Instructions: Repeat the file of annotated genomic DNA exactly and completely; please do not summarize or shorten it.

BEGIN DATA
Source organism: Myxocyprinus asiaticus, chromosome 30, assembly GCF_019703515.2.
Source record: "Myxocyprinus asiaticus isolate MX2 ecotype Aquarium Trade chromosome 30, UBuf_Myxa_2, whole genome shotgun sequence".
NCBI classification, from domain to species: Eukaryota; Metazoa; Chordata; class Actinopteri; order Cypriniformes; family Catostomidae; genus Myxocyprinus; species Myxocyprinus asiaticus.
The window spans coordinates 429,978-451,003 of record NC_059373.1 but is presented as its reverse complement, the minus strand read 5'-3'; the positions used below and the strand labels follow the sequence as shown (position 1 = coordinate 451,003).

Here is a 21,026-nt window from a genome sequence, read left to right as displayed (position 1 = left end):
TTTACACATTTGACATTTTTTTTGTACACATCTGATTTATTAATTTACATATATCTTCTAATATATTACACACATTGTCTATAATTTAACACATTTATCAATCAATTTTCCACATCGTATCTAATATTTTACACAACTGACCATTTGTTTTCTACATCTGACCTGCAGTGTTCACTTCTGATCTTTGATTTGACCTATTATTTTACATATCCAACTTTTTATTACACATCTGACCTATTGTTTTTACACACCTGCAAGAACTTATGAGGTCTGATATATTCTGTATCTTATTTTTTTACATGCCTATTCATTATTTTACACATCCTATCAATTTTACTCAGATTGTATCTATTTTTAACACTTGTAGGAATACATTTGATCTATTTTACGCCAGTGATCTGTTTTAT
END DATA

Source organism: Myxocyprinus asiaticus, chromosome 30, assembly GCF_019703515.2.
Source record: "Myxocyprinus asiaticus isolate MX2 ecotype Aquarium Trade chromosome 30, UBuf_Myxa_2, whole genome shotgun sequence".
NCBI classification, from domain to species: Eukaryota; Metazoa; Chordata; class Actinopteri; order Cypriniformes; family Catostomidae; genus Myxocyprinus; species Myxocyprinus asiaticus.
The window spans coordinates 429,978-451,003 of record NC_059373.1 but is presented as its reverse complement, the minus strand read 5'-3'; the positions used below and the strand labels follow the sequence as shown (position 1 = coordinate 451,003).

Here is a 21,026-nt window from a genome sequence, read left to right as displayed (position 1 = left end):
TTTACACATTTGACATTTTTTTTGTACACATCTGATTTATTAATTTACATATATCTTCTAATATATTACACACATTGTCTATAATTTAACACATTTATCAATCAATTTTCCACATCGTATCTAATATTTTACACAACTGACCATTTGTTTTCTACATCTGACCTGCAGTGTTCACTTCTGATCTTTGATTTGACCTATTATTTTACATATCCAACTTTTTATTACACATCTGACCTATTGTTTTTACACACCTGCAAGAACTTATGAGGTCTGATATATTCTGTATCTTATTTTTTTACATGCCTATTCATTATTTTACACATCCTATCAATTTTACTCAGATTGTATCTATTTTTAACACTTGTAGGAATACATTTGATCTATTTTACGCCAGTGATCTGTTTTAT